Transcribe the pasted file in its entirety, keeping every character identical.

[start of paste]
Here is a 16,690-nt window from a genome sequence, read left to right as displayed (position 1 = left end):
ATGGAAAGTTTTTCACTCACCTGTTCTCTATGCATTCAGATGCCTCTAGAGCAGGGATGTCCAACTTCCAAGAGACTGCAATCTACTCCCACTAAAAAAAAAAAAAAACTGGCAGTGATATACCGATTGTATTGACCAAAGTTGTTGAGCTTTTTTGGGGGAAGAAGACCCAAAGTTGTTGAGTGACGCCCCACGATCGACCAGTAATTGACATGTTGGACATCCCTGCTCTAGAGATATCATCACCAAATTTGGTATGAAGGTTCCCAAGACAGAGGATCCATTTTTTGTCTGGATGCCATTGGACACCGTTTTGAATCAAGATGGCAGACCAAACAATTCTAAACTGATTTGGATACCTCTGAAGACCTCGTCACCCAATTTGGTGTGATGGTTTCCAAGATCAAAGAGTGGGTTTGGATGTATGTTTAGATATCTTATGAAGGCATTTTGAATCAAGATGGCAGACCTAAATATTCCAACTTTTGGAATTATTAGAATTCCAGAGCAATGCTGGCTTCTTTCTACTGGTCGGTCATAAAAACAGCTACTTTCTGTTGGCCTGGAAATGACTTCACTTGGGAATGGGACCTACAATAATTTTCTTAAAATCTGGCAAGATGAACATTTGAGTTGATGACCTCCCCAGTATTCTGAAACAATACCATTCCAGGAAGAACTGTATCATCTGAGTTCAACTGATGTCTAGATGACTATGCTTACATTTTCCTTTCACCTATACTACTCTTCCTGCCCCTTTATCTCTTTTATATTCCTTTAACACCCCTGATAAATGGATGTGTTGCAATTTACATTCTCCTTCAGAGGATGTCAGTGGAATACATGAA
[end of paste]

Here is a 16,690-nt window from a genome sequence, read left to right as displayed (position 1 = left end):
ATGGAAAGTTTTTCACTCACCTGTTCTCTATGCATTCAGATGCCTCTAGAGCAGGGATGTCCAACTTCCAAGAGACTGCAATCTACTCCCACTAAAAAAAAAAAAAAACTGGCAGTGATATACCGATTGTATTGACCAAAGTTGTTGAGCTTTTTTGGGGGAAGAAGACCCAAAGTTGTTGAGTGACGCCCCACGATCGACCAGTAATTGACATGTTGGACATCCCTGCTCTAGAGATATCATCACCAAATTTGGTATGAAGGTTCCCAAGACAGAGGATCCATTTTTTGTCTGGATGCCATTGGACACCGTTTTGAATCAAGATGGCAGACCAAACAATTCTAAACTGATTTGGATACCTCTGAAGACCTCGTCACCCAATTTGGTGTGATGGTTTCCAAGATCAAAGAGTGGGTTTGGATGTATGTTTAGATATCTTATGAAGGCATTTTGAATCAAGATGGCAGACCTAAATATTCCAACTTTTGGAATTATTAGAATTCCAGAGCAATGCTGGCTTCTTTCTACTGGTCGGTCATAAAAACAGCTACTTTCTGTTGGCCTGGAAATGACTTCACTTGGGAATGGGACCTACAATAATTTTCTTAAAATCTGGCAAGATGAACATTTGAGTTGATGACCTCCCCAGTATTCTGAAACAATACCATTCCAGGAAGAACTGTATCATCTGAGTTCAACTGATGTCTAGATGACTATGCTTACATTTTCCTTTCACCTATACTACTCTTCCTGCCCCTTTATCTCTTTTATATTCCTTTAACACCCCTGATAAATGGATGTGTTGCAATTTACATTCTCCTTCAGAGGATGTCAGTGGAATACATGAA